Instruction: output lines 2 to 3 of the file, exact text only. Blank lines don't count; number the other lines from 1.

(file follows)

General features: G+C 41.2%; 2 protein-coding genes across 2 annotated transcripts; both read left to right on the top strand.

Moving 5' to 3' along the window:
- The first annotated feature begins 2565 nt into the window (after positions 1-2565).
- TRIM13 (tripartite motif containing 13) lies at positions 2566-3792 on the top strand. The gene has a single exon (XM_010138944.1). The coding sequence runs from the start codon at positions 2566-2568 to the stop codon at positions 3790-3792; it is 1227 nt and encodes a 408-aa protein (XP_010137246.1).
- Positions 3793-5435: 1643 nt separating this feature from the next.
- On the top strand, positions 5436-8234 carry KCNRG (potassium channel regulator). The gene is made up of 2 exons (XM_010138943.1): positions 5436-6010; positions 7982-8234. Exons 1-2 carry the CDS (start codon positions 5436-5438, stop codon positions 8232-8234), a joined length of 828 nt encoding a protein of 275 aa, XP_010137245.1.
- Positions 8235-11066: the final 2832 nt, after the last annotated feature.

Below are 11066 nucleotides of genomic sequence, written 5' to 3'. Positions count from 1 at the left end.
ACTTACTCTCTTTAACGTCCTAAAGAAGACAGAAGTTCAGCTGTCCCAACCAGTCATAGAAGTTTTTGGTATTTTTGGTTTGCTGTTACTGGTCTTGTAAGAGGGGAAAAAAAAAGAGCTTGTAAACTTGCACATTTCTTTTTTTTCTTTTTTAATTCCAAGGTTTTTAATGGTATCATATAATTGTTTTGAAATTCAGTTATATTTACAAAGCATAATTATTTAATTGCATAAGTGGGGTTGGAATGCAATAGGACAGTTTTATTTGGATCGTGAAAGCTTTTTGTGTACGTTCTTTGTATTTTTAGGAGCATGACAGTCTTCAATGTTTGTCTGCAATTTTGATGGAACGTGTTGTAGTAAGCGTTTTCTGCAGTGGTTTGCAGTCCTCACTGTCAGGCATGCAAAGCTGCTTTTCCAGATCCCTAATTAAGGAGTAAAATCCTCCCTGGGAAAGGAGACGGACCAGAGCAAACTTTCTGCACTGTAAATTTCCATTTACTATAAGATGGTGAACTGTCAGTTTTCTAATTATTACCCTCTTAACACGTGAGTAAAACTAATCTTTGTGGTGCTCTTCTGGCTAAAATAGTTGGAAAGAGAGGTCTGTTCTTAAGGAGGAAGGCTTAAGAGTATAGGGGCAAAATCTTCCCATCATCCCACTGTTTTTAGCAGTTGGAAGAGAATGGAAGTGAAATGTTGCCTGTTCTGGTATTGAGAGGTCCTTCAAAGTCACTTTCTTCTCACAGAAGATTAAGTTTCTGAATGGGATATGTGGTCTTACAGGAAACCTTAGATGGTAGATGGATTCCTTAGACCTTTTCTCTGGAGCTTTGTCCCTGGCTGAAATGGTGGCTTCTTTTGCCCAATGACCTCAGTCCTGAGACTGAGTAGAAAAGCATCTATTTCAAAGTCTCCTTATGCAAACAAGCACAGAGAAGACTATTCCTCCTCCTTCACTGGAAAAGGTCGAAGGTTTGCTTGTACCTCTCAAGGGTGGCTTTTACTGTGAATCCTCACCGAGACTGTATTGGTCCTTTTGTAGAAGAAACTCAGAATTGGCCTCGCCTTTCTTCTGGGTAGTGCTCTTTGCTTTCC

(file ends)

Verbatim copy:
Moving 5' to 3' along the window:
- The first annotated feature begins 2565 nt into the window (after positions 1-2565).